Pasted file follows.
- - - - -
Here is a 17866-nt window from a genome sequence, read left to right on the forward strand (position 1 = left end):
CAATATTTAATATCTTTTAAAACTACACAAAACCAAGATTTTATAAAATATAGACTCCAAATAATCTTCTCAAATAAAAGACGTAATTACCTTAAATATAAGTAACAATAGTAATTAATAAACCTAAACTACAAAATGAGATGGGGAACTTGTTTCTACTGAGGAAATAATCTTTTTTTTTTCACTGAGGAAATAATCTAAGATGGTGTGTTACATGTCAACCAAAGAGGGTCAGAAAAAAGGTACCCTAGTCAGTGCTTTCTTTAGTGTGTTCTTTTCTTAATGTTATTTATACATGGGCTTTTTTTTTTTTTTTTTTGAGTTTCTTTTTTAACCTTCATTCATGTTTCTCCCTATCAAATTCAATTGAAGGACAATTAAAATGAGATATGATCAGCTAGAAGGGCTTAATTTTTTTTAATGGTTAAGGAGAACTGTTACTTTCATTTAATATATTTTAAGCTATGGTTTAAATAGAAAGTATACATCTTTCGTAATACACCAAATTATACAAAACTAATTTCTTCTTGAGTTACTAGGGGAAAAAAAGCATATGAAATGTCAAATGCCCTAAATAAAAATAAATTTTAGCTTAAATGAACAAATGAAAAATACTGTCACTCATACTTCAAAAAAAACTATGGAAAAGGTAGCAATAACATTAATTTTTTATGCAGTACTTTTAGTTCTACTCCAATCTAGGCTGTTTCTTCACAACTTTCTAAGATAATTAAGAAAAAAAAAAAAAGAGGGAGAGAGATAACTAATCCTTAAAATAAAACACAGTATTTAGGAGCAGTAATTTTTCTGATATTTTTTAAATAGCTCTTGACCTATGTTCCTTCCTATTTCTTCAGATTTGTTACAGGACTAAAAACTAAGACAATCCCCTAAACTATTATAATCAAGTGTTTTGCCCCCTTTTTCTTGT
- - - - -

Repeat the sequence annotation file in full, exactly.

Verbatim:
Here is a 17866-nt window from a genome sequence, read left to right on the forward strand (position 1 = left end):
CAATATTTAATATCTTTTAAAACTACACAAAACCAAGATTTTATAAAATATAGACTCCAAATAATCTTCTCAAATAAAAGACGTAATTACCTTAAATATAAGTAACAATAGTAATTAATAAACCTAAACTACAAAATGAGATGGGGAACTTGTTTCTACTGAGGAAATAATCTTTTTTTTTTCACTGAGGAAATAATCTAAGATGGTGTGTTACATGTCAACCAAAGAGGGTCAGAAAAAAGGTACCCTAGTCAGTGCTTTCTTTAGTGTGTTCTTTTCTTAATGTTATTTATACATGGGCTTTTTTTTTTTTTTTTTTGAGTTTCTTTTTTAACCTTCATTCATGTTTCTCCCTATCAAATTCAATTGAAGGACAATTAAAATGAGATATGATCAGCTAGAAGGGCTTAATTTTTTTTAATGGTTAAGGAGAACTGTTACTTTCATTTAATATATTTTAAGCTATGGTTTAAATAGAAAGTATACATCTTTCGTAATACACCAAATTATACAAAACTAATTTCTTCTTGAGTTACTAGGGGAAAAAAAGCATATGAAATGTCAAATGCCCTAAATAAAAATAAATTTTAGCTTAAATGAACAAATGAAAAATACTGTCACTCATACTTCAAAAAAAACTATGGAAAAGGTAGCAATAACATTAATTTTTTATGCAGTACTTTTAGTTCTACTCCAATCTAGGCTGTTTCTTCACAACTTTCTAAGATAATTAAGAAAAAAAAAAAAAGAGGGAGAGAGATAACTAATCCTTAAAATAAAACACAGTATTTAGGAGCAGTAATTTTTCTGATATTTTTTAAATAGCTCTTGACCTATGTTCCTTCCTATTTCTTCAGATTTGTTACAGGACTAAAAACTAAGACAATCCCCTAAACTATTATAATCAAGTGTTTTGCCCCCTTTTTCTTGT